The players’ interest could not be more urgent, as Idaho is hardly the only state to restrict trans girls and women’s participation in sports. In the first three months of 2020 alone, before the COVID-19 pandemic paused many state legislative sessions, 18 states were considering legislation to exclude transgender youth from sports. Similar legislation was introduced in Kentucky, Montana, New Hampshire, North Dakota, Oklahoma, and Tennessee within the first 17 days of 2021.
Trainor believes that the U.S. Supreme Court will eventually hear a case on transgender rights, whether in the realm of sports or in other areas such as healthcare. A federal ruling would establish a new minimum standard for the protections and rights that states provide to transgender people—though states could still provide more than federal law requires—and could have implications for sports even if the case is not about athletics.
Until then, activist groups—and athletes—will continue to contest legislation like HB 500 case by case, in state and appellate courts around the nation.
“These are the fights that lead to a more inclusive country,” Renteria said. “…One of the things I’ve seen over the course of my career is that if you don’t address it early, and all of a sudden, laws like this have popped up in half our states … it’s really hard to unwind a decentralized system like we have. And so it is important that we are trying to combat it at the state level…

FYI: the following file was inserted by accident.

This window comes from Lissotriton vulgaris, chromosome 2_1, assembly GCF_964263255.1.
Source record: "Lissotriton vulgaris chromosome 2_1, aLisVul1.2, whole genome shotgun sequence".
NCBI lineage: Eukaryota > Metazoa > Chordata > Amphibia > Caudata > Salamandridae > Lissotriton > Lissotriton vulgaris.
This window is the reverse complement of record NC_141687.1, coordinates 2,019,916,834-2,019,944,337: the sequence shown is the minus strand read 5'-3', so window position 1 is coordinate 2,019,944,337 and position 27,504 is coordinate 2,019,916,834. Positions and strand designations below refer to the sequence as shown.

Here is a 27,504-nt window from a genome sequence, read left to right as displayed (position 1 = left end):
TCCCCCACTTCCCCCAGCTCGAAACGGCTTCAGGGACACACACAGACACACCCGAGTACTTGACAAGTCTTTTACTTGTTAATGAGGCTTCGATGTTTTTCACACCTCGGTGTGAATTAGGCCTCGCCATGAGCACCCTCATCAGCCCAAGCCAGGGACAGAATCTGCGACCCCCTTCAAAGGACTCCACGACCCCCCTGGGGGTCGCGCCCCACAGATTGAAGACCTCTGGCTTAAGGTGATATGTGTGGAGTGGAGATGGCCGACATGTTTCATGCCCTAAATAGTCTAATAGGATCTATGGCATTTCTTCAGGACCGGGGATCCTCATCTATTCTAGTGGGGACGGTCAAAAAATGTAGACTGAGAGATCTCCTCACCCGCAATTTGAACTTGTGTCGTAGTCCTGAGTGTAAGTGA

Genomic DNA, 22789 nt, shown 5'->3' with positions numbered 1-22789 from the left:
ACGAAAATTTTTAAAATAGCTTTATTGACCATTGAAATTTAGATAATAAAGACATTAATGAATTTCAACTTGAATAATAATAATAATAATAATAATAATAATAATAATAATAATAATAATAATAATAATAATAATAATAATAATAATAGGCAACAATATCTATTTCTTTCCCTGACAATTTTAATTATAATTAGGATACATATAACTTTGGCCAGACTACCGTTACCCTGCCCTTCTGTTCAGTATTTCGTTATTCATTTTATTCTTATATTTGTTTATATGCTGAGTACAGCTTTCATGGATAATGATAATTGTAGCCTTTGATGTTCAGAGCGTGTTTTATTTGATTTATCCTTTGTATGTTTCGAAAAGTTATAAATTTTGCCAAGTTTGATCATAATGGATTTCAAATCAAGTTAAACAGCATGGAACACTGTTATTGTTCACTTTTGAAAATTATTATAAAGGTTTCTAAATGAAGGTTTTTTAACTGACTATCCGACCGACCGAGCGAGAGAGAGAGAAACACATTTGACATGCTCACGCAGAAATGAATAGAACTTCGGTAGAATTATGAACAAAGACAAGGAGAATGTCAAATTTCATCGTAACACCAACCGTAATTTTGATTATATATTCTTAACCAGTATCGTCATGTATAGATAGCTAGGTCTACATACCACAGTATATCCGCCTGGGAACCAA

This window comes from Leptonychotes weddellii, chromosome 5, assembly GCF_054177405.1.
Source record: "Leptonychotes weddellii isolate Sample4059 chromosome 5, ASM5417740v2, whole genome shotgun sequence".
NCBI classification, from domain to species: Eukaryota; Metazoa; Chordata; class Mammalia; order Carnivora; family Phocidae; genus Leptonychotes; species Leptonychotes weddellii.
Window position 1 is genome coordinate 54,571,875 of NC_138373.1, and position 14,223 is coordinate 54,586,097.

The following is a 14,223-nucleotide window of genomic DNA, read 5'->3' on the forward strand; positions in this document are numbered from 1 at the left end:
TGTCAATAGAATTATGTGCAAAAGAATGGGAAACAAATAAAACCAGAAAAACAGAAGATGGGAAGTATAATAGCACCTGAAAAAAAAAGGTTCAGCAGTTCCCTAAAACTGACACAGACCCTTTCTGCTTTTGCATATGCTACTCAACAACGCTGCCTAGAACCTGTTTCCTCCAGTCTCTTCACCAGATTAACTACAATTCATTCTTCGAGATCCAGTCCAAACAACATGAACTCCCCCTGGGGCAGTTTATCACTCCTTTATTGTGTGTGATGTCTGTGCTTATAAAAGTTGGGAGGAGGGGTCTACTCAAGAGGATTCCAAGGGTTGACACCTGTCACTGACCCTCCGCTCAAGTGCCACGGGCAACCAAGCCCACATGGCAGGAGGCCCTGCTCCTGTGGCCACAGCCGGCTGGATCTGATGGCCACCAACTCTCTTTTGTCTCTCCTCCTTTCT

“What I hope is that we create an environment where it’s much easier to unravel some of these laws that keep people out, and so when we [become more inclusive] as a country, when we get to the views of our children, that they’re able to actually live the kind of life that they hope to live in their vision. And it starts with court cases like this.”
Written by Jenn Hatfield
Jenn Hatfield has been a contributor to The Next since December 2018 and is currently the site's managing editor, Washington Mystics beat reporter and Ivy League beat reporter. (She also writes the "Family Rivalries" series for The Next.) Her work has also appeared at FiveThirtyEight, Her Hoop Stats and FanSided.